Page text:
PITTSBURGH -- Ben Roethlisberger's sprained left ankle looks, well, more like an ankle than it did after last week's 14-3 win over the Browns.
The swelling is down. The rainbow of colors that surrounded the mangled joint earlier in the week have been reduced to a little black here, a little blue there.
That doesn't mean the Pittsburgh Steelers quarterback is any closer to playing on Monday night against San Francisco.
Roethlisberger sat out his third practice in a row on Thursday, hoping another 24 hours of rest will help him avoid missing his first start due to injury in more than two years.
"The goal is as soon as possible to get in there and get in as much work as I can," Roethlisberger said.
That might not be until Saturday at the earliest, and offensive coordinator Bruce Arians said the team could wait until after warmups against the 49ers to make a decision.
Veteran Charlie Batch will get the call if Roethlisberger can't go, though Roethlisberger is doing everything he can to get ready.
Hot tubs. Cold tubs. Range of motion exercises. Massages. Roethlisberger was even fitted for a custom-made ankle brace on Thursday which he plans to wear whenever he returns.
While he's no stranger to playing hurt -- he's already dealt with a sprained left foot and a fractured right thumb this year -- the problem this time is the inability to execute even the most routine tasks.
"If this was just a matter of pain, I'd be out there, but it's being physically unable to do certain things," he said.
Arians acknowledged if Roethlisberger tried to practice on Thursday, he would have to work exclusively out of the shotgun.
Getting under center and taking a snap is something Roethlisberger was able to do during the second half against the Browns, though he chalked it up to the heat of the moment.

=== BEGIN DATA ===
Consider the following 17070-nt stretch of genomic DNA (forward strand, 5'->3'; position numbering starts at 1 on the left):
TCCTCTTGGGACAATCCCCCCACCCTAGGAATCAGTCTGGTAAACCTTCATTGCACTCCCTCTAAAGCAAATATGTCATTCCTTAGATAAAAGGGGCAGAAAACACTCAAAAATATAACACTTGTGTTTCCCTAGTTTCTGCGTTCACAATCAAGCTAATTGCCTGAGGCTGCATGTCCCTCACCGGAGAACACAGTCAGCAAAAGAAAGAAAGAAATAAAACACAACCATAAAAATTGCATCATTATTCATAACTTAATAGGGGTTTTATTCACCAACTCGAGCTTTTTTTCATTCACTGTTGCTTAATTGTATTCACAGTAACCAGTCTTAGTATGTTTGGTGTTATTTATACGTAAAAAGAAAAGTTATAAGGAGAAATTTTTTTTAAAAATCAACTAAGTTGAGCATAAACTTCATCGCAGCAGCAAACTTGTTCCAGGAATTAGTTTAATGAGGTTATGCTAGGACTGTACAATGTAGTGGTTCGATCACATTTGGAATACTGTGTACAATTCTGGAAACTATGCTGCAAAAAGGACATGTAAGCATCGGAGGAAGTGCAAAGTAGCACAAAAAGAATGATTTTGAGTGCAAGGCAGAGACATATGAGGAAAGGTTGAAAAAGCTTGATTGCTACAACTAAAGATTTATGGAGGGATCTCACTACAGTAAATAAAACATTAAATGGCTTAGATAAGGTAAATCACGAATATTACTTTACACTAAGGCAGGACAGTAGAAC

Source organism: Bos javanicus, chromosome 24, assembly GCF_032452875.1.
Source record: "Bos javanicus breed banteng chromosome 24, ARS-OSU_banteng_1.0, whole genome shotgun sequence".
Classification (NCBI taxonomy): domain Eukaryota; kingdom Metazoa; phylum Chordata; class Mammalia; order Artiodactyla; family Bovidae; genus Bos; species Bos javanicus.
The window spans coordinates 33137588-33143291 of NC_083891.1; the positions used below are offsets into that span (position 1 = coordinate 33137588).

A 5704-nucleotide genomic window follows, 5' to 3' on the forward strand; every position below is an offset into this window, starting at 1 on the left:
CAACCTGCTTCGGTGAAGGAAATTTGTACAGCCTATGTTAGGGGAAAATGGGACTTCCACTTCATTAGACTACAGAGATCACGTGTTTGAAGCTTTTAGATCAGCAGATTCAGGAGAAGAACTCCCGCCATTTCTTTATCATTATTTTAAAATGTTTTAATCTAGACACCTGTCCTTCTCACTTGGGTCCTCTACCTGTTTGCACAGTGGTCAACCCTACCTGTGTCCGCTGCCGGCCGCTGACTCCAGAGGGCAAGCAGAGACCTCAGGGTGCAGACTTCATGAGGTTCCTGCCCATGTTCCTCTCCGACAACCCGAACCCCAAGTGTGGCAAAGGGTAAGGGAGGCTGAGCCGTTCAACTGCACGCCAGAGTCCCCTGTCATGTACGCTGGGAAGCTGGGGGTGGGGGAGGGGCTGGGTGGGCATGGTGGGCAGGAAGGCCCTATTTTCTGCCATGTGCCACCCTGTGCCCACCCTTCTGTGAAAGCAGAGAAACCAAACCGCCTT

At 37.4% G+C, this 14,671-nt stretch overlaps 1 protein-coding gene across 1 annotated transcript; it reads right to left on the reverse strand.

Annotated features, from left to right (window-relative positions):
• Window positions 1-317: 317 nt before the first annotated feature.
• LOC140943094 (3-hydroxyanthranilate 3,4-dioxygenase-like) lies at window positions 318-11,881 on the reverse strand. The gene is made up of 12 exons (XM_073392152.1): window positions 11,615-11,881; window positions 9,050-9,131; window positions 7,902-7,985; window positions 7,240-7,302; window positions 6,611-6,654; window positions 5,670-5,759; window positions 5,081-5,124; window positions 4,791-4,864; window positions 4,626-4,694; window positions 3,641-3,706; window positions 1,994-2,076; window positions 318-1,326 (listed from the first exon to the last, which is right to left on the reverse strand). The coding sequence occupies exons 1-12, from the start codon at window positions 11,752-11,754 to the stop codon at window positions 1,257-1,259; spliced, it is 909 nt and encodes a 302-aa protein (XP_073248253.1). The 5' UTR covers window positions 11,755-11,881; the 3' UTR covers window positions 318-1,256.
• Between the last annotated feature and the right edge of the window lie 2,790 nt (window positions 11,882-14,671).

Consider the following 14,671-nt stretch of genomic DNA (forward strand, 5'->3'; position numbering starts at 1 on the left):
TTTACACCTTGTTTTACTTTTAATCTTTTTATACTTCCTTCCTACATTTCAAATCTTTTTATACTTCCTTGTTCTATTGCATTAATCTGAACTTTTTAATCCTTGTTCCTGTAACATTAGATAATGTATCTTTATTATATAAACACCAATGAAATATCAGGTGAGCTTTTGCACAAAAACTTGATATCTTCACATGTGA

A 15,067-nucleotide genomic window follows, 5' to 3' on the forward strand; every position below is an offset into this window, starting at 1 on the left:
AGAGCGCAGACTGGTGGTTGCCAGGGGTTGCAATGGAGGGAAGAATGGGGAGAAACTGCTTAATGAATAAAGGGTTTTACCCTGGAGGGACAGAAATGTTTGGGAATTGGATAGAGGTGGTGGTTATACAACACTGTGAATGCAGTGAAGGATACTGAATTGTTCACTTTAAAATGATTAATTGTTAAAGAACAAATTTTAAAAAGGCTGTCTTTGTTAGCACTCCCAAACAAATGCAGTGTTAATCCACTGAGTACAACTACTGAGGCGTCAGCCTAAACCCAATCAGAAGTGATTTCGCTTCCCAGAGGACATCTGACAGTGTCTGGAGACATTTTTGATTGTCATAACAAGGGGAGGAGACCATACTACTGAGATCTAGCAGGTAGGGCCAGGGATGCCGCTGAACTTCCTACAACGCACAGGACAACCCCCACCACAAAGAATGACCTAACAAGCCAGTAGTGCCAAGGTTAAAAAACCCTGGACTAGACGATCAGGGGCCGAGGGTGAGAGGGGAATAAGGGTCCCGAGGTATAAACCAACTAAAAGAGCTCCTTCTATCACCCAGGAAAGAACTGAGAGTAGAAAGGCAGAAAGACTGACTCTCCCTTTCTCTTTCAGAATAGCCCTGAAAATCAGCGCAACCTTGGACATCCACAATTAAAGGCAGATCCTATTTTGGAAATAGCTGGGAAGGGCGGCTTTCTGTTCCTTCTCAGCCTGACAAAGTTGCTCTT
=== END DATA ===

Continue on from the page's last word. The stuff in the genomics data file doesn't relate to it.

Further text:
"The second half of that game you're playing off adrenaline, you're playing off emotion," he said. "The next couple days after that, I just kind of shook my head because I couldn't have done it. I don't know how I did."
Roethlisberger was at least able to briefly shed the walking boot he's gingerly hobbled around in for the previous six days.
The doctors told him to walk around but don't get cute.
"The more I'm out of it, the more I want to move it," Roethlisberger said. "Movement is good because it gets the fluid out but I also catch myself every once in awhile turning it sideways or doing something and it almost puts me to the ground."
Not exactly a ringing endorsement. Roethlisberger last missed a start due to injury against Baltimore two years ago, when a concussion forced him to watch Dennis Dixon play in a 20-17 overtime loss.
It will be the 37-year-old Batch, however, who will get the nod if Roethlisberger can't play. Batch went 1-1 in two games under center last year while Roethlisberger served a four-game suspension for violating the NFL's personal conduct policy.
Arians stressed the gameplan will not change if Batch starts, though Batch hasn't topped 200 yards passing in a game since making an emergency start at the end of the 2007 season. Roethlisberger has gone over 200 yards in all but two of his starts this year.
Even if he plays, however, the Steelers are likely to be more conservative and rely on the defense and the running game. The 49ers (10-3) have been one of the league's biggest surprises but aren't the kind of team that lights up a scoreboard.
That doesn't mean they aren't dangerous, and the Steelers could be decidedly short-handed. Roethlisberger is just one of a handful of regulars who may be out. Linebacker James Harrison is still waiting to see if his one-game suspension for a series of illegal hits on defenseless players will be overturned, while center Maurkice Pouncey is nursing his own left ankle sprain and joined Roethlisberger in the training room on Thursday.
Safety Troy Polamalu (hamstring), right tackle Marcus Gilbert (illness) and wide receiver Emmanuel Sanders (right foot) also did not participate in practice though Polamalu and Gilbert are expected to play.
Whether Roethlisberger joins them likely won't be decided until the team is on the West Coast. Though Arians and head coach Mike Tomlin have said they would like to see their quarterback practice at least once, a good walkthrough may be enough, at least for Roethlisberger.
"If I'm not out there, it's because they didn't feel comfortable with me being out there to protect myself," he said. "They know better than I do. I just tell them whether I can go or not and I think I can go all the time."